Milner, N. (orcid.org/0000-0001-6391-9127) (1999) Pitfalls and problems in analysing and interpreting the seasonality of faunal remains. Archaeological Review from Cambridge. pp. 51-67.
Seasonality studies are an important tool in archaeological research, as long as methods are correctly applied. This paper aims to highlight problems which arise in seasonality studies due to a lack of understanding by archaeologists of animal behaviour and biology, and from this, how erroneous archaeological interpretations are then formed. The first point will show how myths regarding animal behaviour can occur and become firmly entrenched in the literature and the minds of archaeologists. The second point will outline how false assumptions can be made concerning reasons for the exploitation of certain species. Finally, it will be demonstrated that when using scientific methods, such as analysis of incremental growth, a thorough understanding of the biology of the species in question is essential.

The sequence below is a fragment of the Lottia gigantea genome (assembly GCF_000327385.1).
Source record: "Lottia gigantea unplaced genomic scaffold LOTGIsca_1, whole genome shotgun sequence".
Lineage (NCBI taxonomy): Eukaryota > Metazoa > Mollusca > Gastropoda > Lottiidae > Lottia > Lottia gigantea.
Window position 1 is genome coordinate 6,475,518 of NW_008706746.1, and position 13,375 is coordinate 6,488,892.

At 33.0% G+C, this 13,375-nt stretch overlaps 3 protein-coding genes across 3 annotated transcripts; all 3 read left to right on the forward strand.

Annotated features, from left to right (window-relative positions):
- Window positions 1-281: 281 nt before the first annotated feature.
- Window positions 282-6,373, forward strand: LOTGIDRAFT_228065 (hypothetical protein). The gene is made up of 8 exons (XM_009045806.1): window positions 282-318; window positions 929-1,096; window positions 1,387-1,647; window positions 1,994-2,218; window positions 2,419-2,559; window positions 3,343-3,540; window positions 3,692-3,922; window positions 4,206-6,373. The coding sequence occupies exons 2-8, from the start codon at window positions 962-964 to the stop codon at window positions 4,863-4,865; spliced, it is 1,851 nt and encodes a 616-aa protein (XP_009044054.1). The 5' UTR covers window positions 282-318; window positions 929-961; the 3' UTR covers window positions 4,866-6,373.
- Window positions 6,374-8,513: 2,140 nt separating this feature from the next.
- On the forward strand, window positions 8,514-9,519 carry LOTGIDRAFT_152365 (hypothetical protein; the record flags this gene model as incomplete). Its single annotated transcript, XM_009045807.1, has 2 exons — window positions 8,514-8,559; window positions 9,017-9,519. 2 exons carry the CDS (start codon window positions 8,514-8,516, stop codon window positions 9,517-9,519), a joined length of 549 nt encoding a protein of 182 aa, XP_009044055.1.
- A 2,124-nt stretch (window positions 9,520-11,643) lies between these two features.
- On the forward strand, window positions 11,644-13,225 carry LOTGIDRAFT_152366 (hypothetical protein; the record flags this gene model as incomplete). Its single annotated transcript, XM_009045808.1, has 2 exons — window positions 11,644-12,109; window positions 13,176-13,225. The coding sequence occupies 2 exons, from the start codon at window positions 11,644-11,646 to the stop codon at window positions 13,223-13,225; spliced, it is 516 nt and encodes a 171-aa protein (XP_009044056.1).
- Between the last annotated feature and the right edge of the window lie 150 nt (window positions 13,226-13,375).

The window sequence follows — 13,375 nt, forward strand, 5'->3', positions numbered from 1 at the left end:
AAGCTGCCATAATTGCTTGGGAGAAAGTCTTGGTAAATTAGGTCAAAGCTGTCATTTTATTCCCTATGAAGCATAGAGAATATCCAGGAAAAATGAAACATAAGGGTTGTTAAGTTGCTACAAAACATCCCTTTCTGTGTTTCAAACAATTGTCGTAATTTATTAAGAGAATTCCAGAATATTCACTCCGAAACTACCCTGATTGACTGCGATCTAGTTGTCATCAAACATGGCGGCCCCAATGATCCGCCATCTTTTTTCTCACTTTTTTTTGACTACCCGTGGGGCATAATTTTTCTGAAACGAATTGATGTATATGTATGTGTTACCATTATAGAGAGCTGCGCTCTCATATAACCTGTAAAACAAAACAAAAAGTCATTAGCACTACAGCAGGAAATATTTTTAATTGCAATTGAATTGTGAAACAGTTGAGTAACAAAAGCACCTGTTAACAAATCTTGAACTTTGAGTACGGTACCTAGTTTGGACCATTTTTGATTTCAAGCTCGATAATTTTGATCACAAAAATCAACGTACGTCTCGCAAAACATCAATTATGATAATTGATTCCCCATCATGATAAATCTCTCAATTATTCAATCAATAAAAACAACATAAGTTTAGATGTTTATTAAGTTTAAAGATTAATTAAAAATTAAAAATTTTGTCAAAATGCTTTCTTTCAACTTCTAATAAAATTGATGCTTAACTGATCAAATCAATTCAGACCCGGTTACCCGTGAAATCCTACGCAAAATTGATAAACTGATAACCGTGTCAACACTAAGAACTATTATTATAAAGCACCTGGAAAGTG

|Institution:||The University of York|
|Academic Units:||The University of York > Archaeology (York)|
|Depositing User:||Repository Officer|
|Date Deposited:||14 Dec 2005|
|Last Modified:||02 May 2016 16:24|